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Zeise's salt is the chemical compound with the formula K[PtCl3(C2H4)].H2O. The anion of this air-stable, yellow, coordination complex contains an η2-ethylene ligand. The complex is commonly prepared from K2[PtCl4] and ethylene in the presence of a catalytic amount of SnCl2. The anion features a platinum atom with a square planar geometry.
Additional recommended knowledge
Zeise's salt was one of the first organometallic compounds to be reported. Its inventor W. C. Zeise, a professor at the University of Copenhagen, prepared this compound in 1820s while investiging the reaction of PtCl4 with boiling ethanol. He proposed that the resulting compound contained ethylene. Justus von Liebig, an influential chemist of that era, often criticised Zeise's proposal, but Zeise's theories were decisively supported in 1868 when Birnbaum prepared the complex using ethylene.
Zeise's salt received a great deal of attention during the second half of the 19th century because chemists could not properly explain the molecular structure of the salt. This question remained unanswered until the advent of x-ray diffraction in the 20th century.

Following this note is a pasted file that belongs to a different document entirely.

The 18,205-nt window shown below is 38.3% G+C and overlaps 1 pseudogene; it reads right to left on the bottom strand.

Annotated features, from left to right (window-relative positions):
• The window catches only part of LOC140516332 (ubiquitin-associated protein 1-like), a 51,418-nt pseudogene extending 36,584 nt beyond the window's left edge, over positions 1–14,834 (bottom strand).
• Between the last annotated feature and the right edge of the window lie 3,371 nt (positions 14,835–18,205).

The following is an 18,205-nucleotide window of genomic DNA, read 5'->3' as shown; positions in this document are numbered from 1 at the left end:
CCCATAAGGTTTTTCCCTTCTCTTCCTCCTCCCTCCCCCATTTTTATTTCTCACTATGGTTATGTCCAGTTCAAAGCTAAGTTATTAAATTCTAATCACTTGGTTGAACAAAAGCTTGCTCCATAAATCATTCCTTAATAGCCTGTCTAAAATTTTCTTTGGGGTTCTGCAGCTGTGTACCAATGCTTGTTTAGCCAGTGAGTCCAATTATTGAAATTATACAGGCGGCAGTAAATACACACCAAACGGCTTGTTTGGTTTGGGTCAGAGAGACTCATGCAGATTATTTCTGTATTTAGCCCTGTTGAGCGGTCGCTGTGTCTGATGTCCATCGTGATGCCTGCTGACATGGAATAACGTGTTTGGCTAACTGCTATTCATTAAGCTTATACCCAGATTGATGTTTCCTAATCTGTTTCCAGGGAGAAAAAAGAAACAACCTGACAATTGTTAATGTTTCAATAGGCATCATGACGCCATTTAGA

Zeise's salt stimulated much scientific research in the field of organometallic chemistry, and would be key in defining new concepts in chemistry such as "Hapticity". The Dewar-Chatt-Duncanson model explains how the metal is coordinated to the double bond.
Many other ethylene complexes have been prepared. For example, ethylenebis(triphenylphosphine)platinum(0), [(C6H5)3P]2Pt(H2C=CH2), wherein the platinum is three-coordinate and zero-valent (Zeise's salt is a derivative of platinum(II)).
In Zeise's salt and related compounds, the alkene rotates about the metal-alkene bond with a modest activation energy. Analysis of the barrier heights indicates that the π-bonding between most metals and the alkene is weaker than the σ-bonding. In Zeise's anion, this rotational barrier cannot be assessed by NMR spectroscopy because all four protons are equivalent. Lower symmetry complexes of ethylene, e.g. CpRh(C2H4)2, are, however, suitable for analysis of the rotational barriers associated with the metal-ethylene bond.
|This article is licensed under the GNU Free Documentation License. It uses material from the Wikipedia article "Zeise's_salt". A list of authors is available in Wikipedia.|